The attempt to discredit the Mejlis seemed extraordinarily clumsy, with the story ‘backed’ only by the testimony of a young man detained on a totally different pretext, then abducted before his lawyer was able to speak to him and held incommunicado for almost a month.

The FSB story is that an ‘extremist group’ was started up by Erol Veliev, an adviser to Mustafa Dzhemilev who was the first Head of the Mejlis and is also a longstanding Ukrainian MP.  Veliev is supposed to have been taking orders from the current Head of the Mejlis, Refat Chubarov. 

Russia banned both Dzhemilev and Chubarov from their homeland in the first months after its invasion and annexation of Crimea and it has since initiated surreal criminal proceedings against them.  One of the charges against Dzhemilev appears to have been of trying to ‘illegally enter’ his homeland, illegally occupied by Russia, while Chubarov is accused of making ‘public calls to action aimed at violating Russia’s territorial integrity’.  That is what Russia tries to call Chubarov’s position that Russia must stop occupying his Crimean homeland.

Veliev is supposed to have formed this ‘extremist group’ in Kharkiv together with two ‘boxers’ – Oleksandr Steshenko and Oleksandr Tretyakov. 

The FSB claim that the “the extremists were planning to carry out crimes motivated by political animosity aimed at frightening pro-Russian Crimean Tatars and heightening inter-ethnic tension in Crimea”.

In January 2018, they allegedly carried out an arson attack, with the use of Molotov cocktails, to the home of the Mufti of Crimea Emirali Ablaev who has, according to the FSB, “made a considerable contribution to strengthening national unity”.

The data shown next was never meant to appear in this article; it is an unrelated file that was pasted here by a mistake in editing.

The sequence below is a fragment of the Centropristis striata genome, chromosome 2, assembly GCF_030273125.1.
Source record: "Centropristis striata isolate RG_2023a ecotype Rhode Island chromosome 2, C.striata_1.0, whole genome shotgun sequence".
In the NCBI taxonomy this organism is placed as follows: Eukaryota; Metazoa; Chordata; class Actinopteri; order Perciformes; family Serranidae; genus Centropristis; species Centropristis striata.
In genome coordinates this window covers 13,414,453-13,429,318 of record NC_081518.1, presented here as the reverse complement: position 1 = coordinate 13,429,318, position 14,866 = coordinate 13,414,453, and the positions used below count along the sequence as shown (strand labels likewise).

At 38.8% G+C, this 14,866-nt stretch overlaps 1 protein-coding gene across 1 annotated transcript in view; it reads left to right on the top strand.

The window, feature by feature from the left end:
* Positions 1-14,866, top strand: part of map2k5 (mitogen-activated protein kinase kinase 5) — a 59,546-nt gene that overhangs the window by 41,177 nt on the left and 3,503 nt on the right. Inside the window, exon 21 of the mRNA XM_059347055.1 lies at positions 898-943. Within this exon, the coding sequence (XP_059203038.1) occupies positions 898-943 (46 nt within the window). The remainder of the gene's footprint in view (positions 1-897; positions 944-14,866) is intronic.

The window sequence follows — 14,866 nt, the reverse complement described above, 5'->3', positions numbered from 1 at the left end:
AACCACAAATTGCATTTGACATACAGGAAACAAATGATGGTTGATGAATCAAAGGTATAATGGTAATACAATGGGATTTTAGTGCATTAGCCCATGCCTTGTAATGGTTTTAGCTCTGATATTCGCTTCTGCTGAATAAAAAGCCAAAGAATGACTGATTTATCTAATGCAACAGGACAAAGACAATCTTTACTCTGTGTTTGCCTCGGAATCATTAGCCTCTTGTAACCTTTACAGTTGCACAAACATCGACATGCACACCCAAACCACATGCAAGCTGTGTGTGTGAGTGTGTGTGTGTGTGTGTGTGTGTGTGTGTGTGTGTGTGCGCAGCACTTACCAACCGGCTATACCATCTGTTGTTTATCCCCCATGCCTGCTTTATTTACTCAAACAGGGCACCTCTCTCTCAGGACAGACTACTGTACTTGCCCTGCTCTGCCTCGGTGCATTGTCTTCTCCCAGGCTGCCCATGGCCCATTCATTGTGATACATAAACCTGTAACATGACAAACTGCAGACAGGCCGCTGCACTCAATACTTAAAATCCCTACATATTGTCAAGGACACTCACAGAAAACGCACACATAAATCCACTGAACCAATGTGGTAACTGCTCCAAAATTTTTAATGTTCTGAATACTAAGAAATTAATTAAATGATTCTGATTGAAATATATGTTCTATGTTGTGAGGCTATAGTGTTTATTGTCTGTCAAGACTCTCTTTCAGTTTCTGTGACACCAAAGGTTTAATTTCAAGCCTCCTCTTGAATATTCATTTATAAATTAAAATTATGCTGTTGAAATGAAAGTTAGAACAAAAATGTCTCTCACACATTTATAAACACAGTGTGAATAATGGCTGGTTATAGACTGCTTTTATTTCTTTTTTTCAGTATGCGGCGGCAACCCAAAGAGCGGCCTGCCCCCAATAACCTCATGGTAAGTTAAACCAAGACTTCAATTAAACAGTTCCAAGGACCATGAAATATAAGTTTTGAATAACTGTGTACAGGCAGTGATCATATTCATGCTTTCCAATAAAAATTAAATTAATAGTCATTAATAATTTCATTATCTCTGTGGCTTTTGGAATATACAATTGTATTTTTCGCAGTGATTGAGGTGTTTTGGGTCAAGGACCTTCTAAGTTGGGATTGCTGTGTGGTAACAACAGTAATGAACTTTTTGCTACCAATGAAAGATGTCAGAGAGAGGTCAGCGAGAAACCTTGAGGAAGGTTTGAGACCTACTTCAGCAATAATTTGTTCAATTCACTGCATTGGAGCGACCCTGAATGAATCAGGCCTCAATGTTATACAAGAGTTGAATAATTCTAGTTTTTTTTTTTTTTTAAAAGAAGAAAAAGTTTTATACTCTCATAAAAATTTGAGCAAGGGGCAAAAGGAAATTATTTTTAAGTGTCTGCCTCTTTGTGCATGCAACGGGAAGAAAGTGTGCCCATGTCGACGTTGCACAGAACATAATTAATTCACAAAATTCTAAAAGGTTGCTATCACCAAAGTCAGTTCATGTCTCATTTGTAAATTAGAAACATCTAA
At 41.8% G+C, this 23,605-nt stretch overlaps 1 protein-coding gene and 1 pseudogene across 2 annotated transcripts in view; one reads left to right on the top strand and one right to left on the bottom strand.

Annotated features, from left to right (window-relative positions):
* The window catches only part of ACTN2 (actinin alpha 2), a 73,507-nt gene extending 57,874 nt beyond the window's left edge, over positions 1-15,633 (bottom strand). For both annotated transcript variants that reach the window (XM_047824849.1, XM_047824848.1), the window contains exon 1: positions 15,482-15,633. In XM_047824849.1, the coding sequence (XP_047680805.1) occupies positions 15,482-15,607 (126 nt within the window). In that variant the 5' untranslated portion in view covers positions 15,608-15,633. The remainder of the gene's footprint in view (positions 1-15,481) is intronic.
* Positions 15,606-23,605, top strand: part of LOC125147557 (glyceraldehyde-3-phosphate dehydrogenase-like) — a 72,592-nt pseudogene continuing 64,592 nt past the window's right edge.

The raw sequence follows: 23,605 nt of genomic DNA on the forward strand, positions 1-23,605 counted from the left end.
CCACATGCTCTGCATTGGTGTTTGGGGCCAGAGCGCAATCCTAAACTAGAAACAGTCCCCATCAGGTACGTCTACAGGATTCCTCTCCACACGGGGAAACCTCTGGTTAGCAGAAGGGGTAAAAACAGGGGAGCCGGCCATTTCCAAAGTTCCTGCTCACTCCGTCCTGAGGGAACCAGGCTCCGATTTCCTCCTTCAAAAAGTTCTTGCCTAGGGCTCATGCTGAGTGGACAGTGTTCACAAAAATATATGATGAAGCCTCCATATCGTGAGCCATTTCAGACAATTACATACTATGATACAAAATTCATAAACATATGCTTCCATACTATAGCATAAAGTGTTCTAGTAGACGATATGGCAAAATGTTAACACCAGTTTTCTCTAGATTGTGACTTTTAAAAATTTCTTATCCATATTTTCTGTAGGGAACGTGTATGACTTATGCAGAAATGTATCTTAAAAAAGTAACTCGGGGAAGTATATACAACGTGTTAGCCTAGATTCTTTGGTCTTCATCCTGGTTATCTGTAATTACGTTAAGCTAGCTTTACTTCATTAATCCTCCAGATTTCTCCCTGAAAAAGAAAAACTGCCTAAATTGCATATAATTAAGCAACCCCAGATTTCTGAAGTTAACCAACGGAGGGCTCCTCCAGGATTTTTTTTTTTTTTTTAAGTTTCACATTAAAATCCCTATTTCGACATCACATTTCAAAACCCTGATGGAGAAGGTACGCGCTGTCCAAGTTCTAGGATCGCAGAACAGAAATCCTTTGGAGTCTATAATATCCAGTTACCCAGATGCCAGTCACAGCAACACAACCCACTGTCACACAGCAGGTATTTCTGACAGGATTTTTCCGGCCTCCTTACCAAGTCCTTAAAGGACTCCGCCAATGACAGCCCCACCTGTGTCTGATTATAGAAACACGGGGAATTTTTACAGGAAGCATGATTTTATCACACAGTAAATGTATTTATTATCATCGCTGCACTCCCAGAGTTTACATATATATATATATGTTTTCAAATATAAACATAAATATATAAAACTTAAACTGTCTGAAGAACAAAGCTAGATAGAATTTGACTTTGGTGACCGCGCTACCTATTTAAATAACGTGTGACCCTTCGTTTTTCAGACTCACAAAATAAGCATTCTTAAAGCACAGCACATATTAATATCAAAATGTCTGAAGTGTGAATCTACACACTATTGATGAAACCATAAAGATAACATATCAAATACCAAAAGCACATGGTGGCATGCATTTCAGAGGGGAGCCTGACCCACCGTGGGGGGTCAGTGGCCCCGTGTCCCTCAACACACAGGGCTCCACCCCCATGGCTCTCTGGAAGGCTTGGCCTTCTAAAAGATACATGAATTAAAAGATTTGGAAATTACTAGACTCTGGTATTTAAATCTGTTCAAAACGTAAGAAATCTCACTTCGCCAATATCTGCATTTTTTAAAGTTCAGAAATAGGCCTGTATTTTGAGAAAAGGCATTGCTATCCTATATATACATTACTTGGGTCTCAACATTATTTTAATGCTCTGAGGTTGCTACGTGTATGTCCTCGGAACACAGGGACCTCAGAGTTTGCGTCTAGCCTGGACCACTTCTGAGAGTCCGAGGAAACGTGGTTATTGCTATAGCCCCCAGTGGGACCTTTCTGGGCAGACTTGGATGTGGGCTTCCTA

Ablaev is one of the few prominent Crimean Tatars who chose in 2014 to collaborate with the Russian occupation regime.  There have been allegations that he has helped Russia to persecute Crimean Tatars, the vast majority of whom support the Mejlis in its implacable opposition to Russian occupation of Ukrainian Crimea.

The FSB assert that the supposed members of this ‘extremist group’ were promised 500 dollars for each ‘action’ in Crimea. 

Steshenko was purportedly ‘uncovered’ as he tried to enter Crimea in April on Veliev’s orders to carry out ‘provocation’ on the eve of the signing of a presidential decree on ‘rehabilitation’. 

Refat Chubarov responded by mentioning reliable information that Steshenko had been tortured.  He believed that this new ‘FSB plot’, and the arrest that same day of civic activists Server Mustafaev and Edem Smailov were aimed at trying to justify repressive measures against the Crimean Tatar people by claiming that this is about fighting ‘terrorism and extremism’.

Since no charges were attempted against Mustafaev, it is possible that the FSB hoped to terrorize him into giving false testimony against Mejlis leaders.  It was unlikely that they would simply accept their failure, and Mustafaev may well have been wise to get out before they came for him again.